Disney cruise ship rescues suspected Anonymous hacker from sailboat off Cuba

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A Massachusetts man under investigation in the hacking of a Boston hospital was rescued from a sailboat off the coast of Cuba by a Disney cruise ship and arrested Wednesday, weeks after relatives told police they had last heard from him, authorities said.

Martin Gottesfeld and his wife made a distress call Tuesday from a sailboat and were picked up by the nearby ship, federal prosecutors said.

Gottesfeld, 31, of Somerville, was arrested Wednesday on a conspiracy charge after the Disney ship returned to Miami. He's charged in a 2014 computer attack at Boston Children's Hospital in the name of the hacking group Anonymous.

Prosecutors say the FBI searched Gottesfeld's home in 2014, so he knew about the federal investigation.

Last week, the FBI learned that Somerville police did not find Gottesfeld during a well-being check at his apartment after his employer and family members reported they hadn't heard from him in weeks.

Then on Tuesday, an FBI agent in the Bahamas called the FBI's Boston office to report that Gottesfeld and his wife were on a Disney Cruise Line ship in the Bahamas after being picked up not far from Cuba. The couple had luggage and three laptop computers with them.

Boston Children's Hospital.

Boston Children's Hospital. (Fox 61)

Authorities say the computer attack was in protest of the hospital's treatment of Justina Pelletier, a Connecticut teenager who was at the center of a custody dispute based on conflicting medical diagnoses.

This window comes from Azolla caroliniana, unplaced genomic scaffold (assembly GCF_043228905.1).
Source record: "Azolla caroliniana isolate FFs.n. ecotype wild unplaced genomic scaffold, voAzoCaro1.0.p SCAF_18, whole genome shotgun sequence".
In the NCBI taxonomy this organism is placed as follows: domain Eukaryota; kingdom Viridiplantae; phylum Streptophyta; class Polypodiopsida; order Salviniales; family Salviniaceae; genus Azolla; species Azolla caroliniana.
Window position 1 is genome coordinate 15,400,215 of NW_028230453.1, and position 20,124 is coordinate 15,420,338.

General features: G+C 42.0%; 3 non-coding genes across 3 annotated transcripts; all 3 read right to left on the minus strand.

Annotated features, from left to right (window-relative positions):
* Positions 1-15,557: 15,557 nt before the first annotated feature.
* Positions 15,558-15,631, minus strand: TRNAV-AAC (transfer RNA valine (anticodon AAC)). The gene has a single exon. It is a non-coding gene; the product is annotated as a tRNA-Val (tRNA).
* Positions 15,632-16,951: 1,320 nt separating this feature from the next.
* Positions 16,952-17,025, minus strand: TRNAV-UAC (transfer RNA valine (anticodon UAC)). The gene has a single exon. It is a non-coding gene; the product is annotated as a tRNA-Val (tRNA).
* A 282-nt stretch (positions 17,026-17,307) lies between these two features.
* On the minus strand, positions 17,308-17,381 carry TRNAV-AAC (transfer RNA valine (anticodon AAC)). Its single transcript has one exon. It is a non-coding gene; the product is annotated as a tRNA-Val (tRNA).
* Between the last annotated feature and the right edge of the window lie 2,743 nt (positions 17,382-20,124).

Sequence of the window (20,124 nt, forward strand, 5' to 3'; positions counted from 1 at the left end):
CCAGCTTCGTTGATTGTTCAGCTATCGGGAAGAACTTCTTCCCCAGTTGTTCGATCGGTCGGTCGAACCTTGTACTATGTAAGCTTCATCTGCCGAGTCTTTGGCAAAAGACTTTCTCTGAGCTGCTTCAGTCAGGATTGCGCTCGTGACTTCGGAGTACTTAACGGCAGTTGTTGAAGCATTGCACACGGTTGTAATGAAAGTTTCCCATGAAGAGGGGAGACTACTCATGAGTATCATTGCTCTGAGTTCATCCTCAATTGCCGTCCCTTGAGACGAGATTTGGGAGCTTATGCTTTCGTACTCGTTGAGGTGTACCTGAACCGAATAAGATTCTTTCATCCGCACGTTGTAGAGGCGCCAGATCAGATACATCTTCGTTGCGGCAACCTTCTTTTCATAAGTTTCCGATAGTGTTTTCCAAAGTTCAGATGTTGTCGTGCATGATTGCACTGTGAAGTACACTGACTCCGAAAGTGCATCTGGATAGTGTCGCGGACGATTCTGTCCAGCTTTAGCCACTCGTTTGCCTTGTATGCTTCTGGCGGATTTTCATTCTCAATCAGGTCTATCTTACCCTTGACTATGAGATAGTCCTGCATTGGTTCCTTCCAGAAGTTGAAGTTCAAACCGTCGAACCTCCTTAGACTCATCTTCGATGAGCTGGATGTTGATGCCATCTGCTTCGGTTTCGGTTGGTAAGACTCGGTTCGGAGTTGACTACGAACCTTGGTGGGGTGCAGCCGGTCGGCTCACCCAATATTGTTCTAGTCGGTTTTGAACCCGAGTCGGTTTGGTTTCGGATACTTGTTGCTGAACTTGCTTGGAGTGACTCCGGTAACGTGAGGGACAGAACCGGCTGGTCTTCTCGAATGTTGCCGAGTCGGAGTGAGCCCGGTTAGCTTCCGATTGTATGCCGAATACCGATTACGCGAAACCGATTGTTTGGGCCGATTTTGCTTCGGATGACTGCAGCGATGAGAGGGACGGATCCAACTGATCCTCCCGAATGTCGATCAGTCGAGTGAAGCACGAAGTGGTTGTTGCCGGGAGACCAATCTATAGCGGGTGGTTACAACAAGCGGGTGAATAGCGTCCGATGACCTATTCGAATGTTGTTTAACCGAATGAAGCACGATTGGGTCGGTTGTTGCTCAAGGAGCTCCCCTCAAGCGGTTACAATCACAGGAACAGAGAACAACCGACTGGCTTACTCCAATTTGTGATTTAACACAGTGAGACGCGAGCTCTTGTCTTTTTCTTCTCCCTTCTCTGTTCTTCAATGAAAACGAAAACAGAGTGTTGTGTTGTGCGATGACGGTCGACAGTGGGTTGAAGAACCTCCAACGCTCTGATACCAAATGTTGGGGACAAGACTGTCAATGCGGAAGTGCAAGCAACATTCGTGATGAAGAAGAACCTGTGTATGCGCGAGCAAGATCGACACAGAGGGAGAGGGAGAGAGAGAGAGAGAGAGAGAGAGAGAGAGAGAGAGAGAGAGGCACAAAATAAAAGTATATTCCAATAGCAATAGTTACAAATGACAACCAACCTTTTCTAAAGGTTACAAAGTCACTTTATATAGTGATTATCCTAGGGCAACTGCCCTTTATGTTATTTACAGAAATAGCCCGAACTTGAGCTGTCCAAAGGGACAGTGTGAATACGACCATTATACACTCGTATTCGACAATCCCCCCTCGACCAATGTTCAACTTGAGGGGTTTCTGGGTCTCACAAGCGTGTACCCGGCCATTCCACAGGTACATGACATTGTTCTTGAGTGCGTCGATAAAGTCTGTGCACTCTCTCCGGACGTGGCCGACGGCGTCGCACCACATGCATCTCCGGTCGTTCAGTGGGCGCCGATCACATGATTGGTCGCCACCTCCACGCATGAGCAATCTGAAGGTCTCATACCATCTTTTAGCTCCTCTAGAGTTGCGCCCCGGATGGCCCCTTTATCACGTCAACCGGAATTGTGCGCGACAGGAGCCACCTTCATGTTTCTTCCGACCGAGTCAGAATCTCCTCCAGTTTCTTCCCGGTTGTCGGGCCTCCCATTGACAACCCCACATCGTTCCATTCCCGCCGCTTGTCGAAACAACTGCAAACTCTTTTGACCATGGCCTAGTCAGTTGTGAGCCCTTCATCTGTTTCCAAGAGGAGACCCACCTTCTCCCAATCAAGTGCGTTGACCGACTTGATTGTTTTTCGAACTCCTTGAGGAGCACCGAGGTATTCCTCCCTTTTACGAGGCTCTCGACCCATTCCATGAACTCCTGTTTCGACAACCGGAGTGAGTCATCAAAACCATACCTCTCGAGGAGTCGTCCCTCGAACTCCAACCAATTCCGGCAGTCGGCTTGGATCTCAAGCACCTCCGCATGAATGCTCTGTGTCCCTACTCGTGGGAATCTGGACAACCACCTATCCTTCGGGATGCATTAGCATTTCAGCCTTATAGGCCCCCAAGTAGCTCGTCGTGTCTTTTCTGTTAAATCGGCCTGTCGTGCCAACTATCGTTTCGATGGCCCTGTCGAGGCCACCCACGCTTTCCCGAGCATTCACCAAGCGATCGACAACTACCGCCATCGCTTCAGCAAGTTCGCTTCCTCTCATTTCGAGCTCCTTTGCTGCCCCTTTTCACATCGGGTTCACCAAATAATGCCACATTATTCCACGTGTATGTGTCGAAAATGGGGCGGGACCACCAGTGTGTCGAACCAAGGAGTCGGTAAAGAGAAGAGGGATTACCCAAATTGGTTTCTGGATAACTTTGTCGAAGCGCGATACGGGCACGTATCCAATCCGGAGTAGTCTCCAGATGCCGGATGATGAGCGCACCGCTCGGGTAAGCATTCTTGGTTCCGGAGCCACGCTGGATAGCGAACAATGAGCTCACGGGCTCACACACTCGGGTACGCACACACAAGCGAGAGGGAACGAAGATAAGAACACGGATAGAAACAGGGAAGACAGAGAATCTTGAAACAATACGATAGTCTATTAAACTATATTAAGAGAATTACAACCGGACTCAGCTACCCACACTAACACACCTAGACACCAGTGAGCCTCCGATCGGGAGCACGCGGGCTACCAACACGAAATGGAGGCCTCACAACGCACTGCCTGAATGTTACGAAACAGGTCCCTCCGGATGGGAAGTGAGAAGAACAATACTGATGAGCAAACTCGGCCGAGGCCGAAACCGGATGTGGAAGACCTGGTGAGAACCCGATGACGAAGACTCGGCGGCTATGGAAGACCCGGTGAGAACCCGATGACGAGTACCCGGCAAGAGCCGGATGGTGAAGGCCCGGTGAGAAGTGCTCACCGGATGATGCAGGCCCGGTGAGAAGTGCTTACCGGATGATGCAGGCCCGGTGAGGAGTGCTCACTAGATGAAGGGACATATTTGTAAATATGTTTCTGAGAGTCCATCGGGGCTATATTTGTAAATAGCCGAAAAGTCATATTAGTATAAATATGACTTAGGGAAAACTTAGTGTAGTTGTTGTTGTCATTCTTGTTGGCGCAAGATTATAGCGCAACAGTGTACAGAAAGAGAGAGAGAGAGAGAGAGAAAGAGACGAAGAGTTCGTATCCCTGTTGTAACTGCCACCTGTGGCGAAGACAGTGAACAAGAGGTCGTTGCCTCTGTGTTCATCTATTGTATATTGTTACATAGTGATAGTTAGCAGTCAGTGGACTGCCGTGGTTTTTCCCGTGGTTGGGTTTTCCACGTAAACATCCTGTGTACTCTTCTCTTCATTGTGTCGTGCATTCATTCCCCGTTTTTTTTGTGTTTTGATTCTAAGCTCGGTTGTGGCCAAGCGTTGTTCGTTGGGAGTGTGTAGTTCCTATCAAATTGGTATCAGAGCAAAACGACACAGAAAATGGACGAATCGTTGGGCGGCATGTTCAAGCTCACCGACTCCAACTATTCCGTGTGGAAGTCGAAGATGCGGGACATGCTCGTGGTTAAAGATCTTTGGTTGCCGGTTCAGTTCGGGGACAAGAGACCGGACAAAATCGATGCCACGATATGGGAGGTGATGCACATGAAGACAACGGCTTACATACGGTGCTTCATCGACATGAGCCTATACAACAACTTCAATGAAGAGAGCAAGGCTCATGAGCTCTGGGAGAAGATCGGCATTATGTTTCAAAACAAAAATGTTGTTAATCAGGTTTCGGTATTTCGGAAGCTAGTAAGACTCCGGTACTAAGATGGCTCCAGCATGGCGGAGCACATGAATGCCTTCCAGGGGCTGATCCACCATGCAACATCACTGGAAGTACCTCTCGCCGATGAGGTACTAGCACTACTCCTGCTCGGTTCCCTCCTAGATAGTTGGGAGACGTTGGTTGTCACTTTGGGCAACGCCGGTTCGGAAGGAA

Tufts Medical Center had treated Justina for mitochondrial disease, a disorder that affects cellular energy production. But Boston Children's Hospital later diagnosed her problems as psychiatric. When Justina's parents rejected that diagnosis and tried to take her back to Tufts, the Massachusetts Department of Children and Families took custody of her, setting off a bitter dispute.

Justina's case drew national media attention as various groups cited it as an example of governmental interference with parental rights.

An affidavit filed in court by an FBI agent said that on March 23, 2014, a video was posted on YouTube calling for action against a Massachusetts hospital in response to its treatment of her. The girl was not identified in the FBI affidavit, but Children's Hospital confirmed at the time that its computer network had been attacked over the Pelletier case.

The video was narrated by a computer-generated voice and stated that Anonymous "will punish all those held accountable and will not relent until (Justina) is free."

The video directed viewers to a posting on the website that contained necessary information about the hospital's server to initiate an attack against it.

On April 19, 2014, the hospital reported an attack against the server identified in the posting. The attack disrupted the hospital's network, took its website out of service and cost more than $300,000 to respond to and mitigate, according to the affidavit.

During a search of his home in October 2014, Gottesfeld admitted posting the video but denied participating in any attacks, the FBI agent said in an affidavit.

Tor Ekeland, a New York attorney who represents Gottesfeld, declined to comment, saying he hadn't had a chance to review the criminal complaint or speak to Gottesfeld.

Gottesfeld is charged with conspiracy to intentionally cause damage to protected computers. During an initial appearance Wednesday in U.S. District Court in Miami, he agreed to voluntary detention pending a hearing in U.S. District Court in Boston. No date has been set yet for that hearing.

Representatives for Children's Hospital and Disney Cruise Line did not return calls seeking comment.

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